Stocks started Thursday in the red due in large part to a weak earnings report from Netflix (NASDAQ:NFLX). Shares of the streaming media giant plunged nearly 11% on volume that was more than quadruple the daily average. This after the company said it added just 2.83 million subscribers in the second quarter, well below expectations of 4.8 million.Source: Shutterstock Netflix investors are fretting that Dow component Walt Disney (NYSE:DIS) will pilfer market share from Netflix as that company ramps up its own stream offerings. Interestingly, shares of Disney fell 0.67% today.Even with those trouble spots, the Nasdaq Composite, of which Netflix is a member, gained 0.27% while the S&P 500 added 0.36%. The Dow Jones Industrial Average rose 0.01%.InvestorPlace - Stock Market News, Stock Advice & Trading Tips * 7 Stocks Top Investors Are Buying Now Before getting into what happened today, I'll take this opportunity to remind readers that Microsoft (NASDAQ:MSFT) reports after the bell Thursday. The Dow component, up 0.11% today, is expected to post adjusted earnings per share of $1.21 on revenue of $32.8 billion. Microsoft's report will go a long way in determining the fate of markets on Friday. Big Blue: IBM SurgesShares of International Business Machines (NYSE:IBM) surged 4.59% on more than triple the daily average after the Dow component posted second-quarter net income of $2.5 billion, or $2.81 a share, up from $2.4 billion, or $2.61 a share, last year. Revenue fell to $19.16 billion from $20 billion. Analysts expected IBM to earn $3.08 a share on revenue of $19.17 billion.While revenue dipped and missed expectations, IBM was able to rally thanks to its cloud computing revenue. Revenue for the quarter was $5.65 billion, beating analysts' expectations calling for $5.55 billion.IBM said it still expects to earn at least $13.90 per share this year. Charge ThisShares of American Express (NYSE:AXP) gained 1.03%, good for the second-best performance in the Dow after IBM. The credit card giant ascended to another record high ahead of its earnings report, due out Friday before the opening bell.The company is expected to report second-quarter earnings of $2.05 per share on revenue of $2.94 billion. Shares of American Express are up nearly 36% year-to-date, making the stock one of the Dow's best performers and one of the best-performing names among large-cap financial services names.With that came some unusual put buying in stock today, indicating some traders are bracing for a post-earnings decline or, at the very least, are hedging long stock positions in AXP. Dialing Up 5GApple (NASDAQ:AAPL) rose 1.14% on some encouraging analyst chatter regarding the company's position in the 5G race."Apple's near-term iPhone problem is mix," said Raymond James analyst Chris Caso in a note. "Apple is selling a much larger mix of legacy iPhones than in the past. The reason, in our view, is twofold: higher prices for flagship phones, coupled with the fact that there's virtually nothing a user can do with an iPhone XS that they can't do with a 6s … think the higher bandwidth and improved connectivity of 5G will provide a more compelling upgrade."Caso upgraded Apple to "outperform" with a $250 price target. Dow Jones Bottom LineWith market participants focusing on earnings, at least for now, some are wondering what the fate of a Federal Reserve rate cut will be. Between better-than-expected earnings and some strong economic data, the Fed may not feel the need to cut borrowing costs this month or anytime soon.On Thursday, the Philadelphia Federal Reserve said its regional manufacturing survey registered at 21.8 in June, the best reading this year, and well above estimates calling for a reading of 5. The Fed is, in its own words, data dependent, and the better the data, the less likely a rate cut becomes.Todd Shriber does not own any of the aforementioned securities. More From InvestorPlace * 2 Toxic Pot Stocks You Should Avoid * 7 Stocks Top Investors Are Buying Now * The 10 Best Cryptocurrencies to Keep on Your Radar * 7 Marijuana Penny Stocks That Could Triple (But You Won't Make Money) The post Dow Jones Today: An Impressive Comeback appeared first on InvestorPlace.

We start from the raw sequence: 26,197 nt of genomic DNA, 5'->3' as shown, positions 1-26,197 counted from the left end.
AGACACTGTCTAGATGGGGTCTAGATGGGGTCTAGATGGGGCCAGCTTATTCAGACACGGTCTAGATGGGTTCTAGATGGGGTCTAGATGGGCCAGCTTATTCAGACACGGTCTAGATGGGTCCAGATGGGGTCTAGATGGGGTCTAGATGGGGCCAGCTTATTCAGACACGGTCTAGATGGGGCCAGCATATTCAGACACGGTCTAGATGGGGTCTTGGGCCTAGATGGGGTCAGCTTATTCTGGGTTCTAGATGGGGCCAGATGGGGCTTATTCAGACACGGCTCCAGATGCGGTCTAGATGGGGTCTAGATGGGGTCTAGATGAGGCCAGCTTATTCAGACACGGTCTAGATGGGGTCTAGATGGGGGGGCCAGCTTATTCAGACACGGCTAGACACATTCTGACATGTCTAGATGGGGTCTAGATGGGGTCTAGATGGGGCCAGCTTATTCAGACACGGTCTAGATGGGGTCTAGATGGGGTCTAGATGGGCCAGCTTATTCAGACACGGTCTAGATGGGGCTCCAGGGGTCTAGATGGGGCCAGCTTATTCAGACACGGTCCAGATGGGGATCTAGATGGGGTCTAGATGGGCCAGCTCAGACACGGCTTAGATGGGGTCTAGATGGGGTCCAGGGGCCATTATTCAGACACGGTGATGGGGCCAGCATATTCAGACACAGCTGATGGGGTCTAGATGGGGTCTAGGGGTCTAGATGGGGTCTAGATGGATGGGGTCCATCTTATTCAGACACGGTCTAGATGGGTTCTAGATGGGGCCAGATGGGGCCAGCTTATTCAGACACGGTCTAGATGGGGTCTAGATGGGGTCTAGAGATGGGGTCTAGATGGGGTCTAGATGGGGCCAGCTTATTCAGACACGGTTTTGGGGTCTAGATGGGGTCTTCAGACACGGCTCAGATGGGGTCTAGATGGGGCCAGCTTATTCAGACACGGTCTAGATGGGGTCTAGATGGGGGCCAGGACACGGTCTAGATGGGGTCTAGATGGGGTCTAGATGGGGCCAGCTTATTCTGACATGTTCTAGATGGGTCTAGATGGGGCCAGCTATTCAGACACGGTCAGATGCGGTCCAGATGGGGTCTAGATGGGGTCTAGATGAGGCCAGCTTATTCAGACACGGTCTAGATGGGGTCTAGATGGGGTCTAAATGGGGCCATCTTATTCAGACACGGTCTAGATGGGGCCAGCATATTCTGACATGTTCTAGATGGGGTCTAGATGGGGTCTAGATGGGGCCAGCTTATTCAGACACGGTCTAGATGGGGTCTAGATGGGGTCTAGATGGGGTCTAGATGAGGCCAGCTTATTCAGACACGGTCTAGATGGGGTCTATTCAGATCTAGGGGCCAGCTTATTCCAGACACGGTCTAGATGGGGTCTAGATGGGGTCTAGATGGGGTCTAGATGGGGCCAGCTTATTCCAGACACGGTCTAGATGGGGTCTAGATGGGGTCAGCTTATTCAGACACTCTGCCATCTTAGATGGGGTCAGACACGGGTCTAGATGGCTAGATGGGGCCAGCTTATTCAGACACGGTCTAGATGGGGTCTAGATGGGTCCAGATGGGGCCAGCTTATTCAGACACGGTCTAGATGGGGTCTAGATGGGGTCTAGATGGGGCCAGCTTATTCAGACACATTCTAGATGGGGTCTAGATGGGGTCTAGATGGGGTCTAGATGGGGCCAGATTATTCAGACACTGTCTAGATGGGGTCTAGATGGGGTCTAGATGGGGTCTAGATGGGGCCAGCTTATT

iHeartMedia (IHRT), the 1 audio media company in the US, has emerged from bankruptcy and its ownership is now available to the public on the NASDAQ exchange. The debt owners have taken over the firm in a restructuring plan that wiped more than $10 billion in debt off the books.